The landmark is an eminently recognizable structure or feature, which has become a local or national symbol. It may be natural (such as the Golden Gate Bridge or the Statue of Liberty) or artificial, such as the Empire State Building or the Eiffel Tower. The term can also be applied to small structures or features, such as church spires and mosque’s minarets.
In the context of navigation, a landmark is a physical object or place that stands out in a sea or river and serves as a reference point for the navigator. Examples of such objects are the landmarks of many cities, including the Washington Monument and the Empire State Building in New York City; the Sydney Opera House in Sydney; or the Colosseum in Rome.
Historically, landmarks were used by explorers to navigate around long-distance obstacles such as mountain ranges or seas. These objects were often visible from miles away, and the navigator’s ability to spot them was crucial to success.
As a result, the landmark was important to early European travelers and to later explorers. It was the first land feature they saw when arriving in a new territory, and it became their point of reference for the next time they went to that region.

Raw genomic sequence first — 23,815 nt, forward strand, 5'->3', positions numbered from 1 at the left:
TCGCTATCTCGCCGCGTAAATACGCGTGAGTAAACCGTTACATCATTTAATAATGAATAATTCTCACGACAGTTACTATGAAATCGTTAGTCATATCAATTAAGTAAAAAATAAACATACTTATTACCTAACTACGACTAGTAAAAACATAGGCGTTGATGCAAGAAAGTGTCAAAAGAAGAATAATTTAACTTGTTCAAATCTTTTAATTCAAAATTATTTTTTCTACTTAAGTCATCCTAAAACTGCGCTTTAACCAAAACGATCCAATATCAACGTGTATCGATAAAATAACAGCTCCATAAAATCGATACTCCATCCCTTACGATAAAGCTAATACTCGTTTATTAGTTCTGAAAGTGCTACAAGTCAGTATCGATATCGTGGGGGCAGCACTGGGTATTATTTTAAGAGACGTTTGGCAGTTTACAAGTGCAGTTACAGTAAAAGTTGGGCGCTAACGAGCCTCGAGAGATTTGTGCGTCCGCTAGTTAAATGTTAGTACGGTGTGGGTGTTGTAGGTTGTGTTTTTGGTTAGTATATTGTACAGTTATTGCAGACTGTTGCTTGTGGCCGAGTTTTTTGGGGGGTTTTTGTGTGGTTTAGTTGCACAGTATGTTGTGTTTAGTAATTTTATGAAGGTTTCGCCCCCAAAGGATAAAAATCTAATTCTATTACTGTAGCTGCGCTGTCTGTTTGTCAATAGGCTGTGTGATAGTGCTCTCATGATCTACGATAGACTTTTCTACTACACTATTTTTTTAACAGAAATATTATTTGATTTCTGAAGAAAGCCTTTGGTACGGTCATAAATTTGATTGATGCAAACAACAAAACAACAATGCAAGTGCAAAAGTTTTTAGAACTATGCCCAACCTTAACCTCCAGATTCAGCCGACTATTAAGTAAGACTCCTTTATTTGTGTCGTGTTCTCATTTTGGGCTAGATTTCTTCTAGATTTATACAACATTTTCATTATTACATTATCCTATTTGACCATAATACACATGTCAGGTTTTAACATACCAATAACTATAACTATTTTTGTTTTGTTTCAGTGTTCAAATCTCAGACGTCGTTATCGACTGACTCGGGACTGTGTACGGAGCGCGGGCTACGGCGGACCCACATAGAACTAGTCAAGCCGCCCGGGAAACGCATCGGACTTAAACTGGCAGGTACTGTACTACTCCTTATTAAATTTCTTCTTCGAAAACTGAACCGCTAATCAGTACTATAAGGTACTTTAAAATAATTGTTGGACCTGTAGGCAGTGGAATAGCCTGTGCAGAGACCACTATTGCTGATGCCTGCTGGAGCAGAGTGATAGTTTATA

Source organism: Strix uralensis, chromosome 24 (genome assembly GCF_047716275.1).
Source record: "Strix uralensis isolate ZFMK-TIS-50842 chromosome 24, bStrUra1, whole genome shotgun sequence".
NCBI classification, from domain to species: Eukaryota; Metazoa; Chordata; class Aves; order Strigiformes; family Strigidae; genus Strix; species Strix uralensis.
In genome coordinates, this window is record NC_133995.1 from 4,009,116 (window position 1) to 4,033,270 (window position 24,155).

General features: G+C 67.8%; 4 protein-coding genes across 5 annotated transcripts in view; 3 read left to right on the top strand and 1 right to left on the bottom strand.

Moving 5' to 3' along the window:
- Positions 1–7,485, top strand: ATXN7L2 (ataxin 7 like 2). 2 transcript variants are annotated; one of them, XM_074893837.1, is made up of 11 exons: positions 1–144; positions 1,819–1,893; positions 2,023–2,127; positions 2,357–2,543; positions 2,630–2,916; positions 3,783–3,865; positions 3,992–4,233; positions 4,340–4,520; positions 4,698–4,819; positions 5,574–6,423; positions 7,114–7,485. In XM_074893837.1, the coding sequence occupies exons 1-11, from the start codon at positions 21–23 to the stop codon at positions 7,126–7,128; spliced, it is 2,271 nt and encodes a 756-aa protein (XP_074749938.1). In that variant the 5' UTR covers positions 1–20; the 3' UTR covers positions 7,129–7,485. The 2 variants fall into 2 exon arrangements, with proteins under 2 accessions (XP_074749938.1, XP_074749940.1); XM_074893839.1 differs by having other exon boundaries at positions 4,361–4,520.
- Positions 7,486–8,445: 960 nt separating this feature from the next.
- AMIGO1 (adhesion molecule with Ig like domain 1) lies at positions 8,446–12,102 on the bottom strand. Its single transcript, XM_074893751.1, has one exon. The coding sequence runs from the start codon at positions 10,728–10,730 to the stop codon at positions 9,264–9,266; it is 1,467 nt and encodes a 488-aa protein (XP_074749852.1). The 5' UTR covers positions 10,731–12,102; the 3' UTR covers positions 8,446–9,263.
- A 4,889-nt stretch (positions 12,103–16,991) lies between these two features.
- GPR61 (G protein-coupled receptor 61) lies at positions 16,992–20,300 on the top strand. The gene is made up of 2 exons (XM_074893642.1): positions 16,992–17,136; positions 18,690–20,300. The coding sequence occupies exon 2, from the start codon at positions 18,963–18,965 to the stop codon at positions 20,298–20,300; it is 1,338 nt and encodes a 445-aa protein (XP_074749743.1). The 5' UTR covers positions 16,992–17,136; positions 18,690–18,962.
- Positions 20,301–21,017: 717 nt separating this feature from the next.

From the 18th century, landmarks were also used by VOC sailors as a way to mark their position on the sea. This was particularly true of ships that sailed around the southern tip of Africa.
A landmark was also a way to distinguish the ship from other vessels, for example, by using flags or other markings on the ship. In modern times, landmarks are a common form of tourist attraction.
A landmark is also a prestigious title, such as an elected official or an internationally renowned artist. For example, President George Washington is a prominent national figure and the leader of the United States. This distinction is important to him and to his country, and it also makes his name known throughout the world.